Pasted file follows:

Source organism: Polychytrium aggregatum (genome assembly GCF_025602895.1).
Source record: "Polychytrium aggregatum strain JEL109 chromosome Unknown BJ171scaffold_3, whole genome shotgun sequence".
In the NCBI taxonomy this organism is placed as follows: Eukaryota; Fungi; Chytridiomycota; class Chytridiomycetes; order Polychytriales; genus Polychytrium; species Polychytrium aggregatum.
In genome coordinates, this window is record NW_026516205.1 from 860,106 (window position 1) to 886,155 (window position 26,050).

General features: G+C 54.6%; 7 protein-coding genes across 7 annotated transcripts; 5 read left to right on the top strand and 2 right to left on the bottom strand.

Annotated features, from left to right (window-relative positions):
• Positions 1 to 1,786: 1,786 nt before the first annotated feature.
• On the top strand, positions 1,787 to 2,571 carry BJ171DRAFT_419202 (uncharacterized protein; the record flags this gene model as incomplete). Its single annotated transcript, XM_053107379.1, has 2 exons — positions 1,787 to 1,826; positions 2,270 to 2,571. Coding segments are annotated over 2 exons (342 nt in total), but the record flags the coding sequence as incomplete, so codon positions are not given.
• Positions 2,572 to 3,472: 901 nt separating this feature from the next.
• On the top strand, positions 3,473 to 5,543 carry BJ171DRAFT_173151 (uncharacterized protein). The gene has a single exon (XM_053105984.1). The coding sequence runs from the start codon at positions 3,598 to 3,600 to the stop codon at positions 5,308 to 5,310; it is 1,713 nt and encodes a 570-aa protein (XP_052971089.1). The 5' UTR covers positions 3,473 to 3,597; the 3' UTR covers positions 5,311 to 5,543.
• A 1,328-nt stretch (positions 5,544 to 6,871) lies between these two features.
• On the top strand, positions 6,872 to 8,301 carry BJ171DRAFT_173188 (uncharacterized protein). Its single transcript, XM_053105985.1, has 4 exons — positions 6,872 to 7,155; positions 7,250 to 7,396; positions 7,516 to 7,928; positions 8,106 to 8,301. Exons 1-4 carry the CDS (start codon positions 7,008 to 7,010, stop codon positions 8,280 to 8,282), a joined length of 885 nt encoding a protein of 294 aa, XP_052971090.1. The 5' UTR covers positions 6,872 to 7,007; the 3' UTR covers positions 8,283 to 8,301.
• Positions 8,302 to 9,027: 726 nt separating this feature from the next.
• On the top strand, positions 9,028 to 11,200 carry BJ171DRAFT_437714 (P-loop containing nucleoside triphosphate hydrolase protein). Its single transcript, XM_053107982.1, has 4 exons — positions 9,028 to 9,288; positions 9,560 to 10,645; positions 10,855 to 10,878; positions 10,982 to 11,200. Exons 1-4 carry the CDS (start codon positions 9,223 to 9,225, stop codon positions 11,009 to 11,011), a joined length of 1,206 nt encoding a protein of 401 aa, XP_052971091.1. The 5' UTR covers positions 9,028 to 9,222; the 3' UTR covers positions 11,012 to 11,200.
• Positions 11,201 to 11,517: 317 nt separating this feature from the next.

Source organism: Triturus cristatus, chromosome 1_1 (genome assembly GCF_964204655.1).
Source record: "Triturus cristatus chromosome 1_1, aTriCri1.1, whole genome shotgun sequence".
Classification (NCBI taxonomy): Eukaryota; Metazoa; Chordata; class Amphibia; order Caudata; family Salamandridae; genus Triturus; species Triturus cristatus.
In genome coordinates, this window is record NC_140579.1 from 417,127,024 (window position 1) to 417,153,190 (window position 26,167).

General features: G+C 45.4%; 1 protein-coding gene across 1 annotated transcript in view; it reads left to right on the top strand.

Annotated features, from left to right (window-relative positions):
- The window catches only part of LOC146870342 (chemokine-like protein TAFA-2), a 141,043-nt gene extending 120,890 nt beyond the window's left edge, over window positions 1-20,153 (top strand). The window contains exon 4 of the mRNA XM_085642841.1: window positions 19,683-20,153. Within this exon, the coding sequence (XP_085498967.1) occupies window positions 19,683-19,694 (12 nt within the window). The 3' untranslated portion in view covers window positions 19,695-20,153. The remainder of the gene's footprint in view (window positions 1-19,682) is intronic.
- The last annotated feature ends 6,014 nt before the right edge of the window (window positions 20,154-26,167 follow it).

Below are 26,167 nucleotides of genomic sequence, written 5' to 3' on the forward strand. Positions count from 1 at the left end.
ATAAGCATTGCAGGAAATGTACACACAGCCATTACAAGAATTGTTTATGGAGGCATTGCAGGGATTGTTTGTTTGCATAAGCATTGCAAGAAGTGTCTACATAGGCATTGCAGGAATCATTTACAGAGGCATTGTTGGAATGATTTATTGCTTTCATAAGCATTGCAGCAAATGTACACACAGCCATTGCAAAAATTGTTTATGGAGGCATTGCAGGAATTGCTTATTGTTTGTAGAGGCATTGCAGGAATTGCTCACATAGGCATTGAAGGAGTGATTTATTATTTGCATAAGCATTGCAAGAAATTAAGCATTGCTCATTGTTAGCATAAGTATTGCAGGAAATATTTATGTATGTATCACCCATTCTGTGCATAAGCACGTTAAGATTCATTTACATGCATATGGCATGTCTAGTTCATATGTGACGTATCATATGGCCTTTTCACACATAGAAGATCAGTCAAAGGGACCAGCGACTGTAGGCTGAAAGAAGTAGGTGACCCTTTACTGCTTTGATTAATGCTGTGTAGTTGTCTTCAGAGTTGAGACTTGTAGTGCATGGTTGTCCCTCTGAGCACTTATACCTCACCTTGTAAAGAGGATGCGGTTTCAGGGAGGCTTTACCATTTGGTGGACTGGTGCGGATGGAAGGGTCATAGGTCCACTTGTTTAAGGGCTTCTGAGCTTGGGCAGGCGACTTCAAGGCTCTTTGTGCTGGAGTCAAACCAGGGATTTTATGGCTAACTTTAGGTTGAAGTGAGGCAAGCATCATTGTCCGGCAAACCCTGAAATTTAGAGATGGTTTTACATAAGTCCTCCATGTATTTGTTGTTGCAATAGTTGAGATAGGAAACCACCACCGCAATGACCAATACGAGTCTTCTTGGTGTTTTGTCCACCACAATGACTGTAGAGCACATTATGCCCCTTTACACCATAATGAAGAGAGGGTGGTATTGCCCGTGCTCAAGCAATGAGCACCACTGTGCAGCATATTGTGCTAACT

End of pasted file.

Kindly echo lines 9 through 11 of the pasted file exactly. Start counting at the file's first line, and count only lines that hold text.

• Positions 2,572 to 3,472: 901 nt separating this feature from the next.
• On the top strand, positions 3,473 to 5,543 carry BJ171DRAFT_173151 (uncharacterized protein). The gene has a single exon (XM_053105984.1). The coding sequence runs from the start codon at positions 3,598 to 3,600 to the stop codon at positions 5,308 to 5,310; it is 1,713 nt and encodes a 570-aa protein (XP_052971089.1). The 5' UTR covers positions 3,473 to 3,597; the 3' UTR covers positions 5,311 to 5,543.
• A 1,328-nt stretch (positions 5,544 to 6,871) lies between these two features.